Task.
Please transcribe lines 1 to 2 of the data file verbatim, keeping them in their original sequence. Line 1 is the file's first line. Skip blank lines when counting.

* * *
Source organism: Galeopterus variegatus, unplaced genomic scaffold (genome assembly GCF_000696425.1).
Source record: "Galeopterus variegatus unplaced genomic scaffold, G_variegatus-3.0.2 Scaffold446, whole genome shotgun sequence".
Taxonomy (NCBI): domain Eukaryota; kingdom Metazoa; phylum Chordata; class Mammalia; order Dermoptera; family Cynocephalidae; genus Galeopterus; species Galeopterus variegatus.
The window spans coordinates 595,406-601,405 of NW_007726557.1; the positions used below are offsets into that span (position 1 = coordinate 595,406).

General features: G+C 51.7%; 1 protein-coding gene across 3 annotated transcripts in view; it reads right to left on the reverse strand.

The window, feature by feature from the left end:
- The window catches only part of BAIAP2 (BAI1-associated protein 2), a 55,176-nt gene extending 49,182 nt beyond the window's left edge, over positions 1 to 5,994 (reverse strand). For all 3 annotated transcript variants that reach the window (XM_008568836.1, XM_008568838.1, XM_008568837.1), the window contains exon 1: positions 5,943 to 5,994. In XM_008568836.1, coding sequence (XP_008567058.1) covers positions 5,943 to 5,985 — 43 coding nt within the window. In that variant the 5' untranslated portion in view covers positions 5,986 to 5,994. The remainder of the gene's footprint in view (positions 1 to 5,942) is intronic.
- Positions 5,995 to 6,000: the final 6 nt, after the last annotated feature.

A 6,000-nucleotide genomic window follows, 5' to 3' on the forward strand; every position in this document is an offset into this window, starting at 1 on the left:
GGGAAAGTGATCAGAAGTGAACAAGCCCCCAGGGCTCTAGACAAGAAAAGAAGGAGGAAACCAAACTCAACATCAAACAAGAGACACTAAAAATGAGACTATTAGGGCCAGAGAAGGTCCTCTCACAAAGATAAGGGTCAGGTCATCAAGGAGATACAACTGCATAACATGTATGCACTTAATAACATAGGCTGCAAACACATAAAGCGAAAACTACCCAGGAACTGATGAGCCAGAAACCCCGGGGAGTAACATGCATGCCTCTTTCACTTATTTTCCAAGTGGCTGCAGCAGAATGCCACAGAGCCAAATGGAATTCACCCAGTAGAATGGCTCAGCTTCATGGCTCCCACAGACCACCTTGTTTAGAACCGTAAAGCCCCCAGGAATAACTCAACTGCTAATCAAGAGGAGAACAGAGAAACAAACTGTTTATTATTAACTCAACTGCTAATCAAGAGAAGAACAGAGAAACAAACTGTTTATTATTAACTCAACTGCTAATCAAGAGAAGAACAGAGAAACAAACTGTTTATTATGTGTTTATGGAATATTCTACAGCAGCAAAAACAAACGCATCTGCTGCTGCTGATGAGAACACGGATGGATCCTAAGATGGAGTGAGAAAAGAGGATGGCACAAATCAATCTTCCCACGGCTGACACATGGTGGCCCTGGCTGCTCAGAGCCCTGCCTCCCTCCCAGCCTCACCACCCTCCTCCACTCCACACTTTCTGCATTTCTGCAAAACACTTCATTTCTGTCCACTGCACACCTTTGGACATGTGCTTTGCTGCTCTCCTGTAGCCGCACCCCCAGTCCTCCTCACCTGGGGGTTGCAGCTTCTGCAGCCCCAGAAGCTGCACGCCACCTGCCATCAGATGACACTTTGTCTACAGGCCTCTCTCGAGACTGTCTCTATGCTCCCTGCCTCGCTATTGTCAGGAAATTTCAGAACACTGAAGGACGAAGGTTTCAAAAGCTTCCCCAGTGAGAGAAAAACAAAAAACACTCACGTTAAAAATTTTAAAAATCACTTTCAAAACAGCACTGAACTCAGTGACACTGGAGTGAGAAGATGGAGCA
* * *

Source organism: Galeopterus variegatus, unplaced genomic scaffold (genome assembly GCF_000696425.1).
Source record: "Galeopterus variegatus unplaced genomic scaffold, G_variegatus-3.0.2 Scaffold446, whole genome shotgun sequence".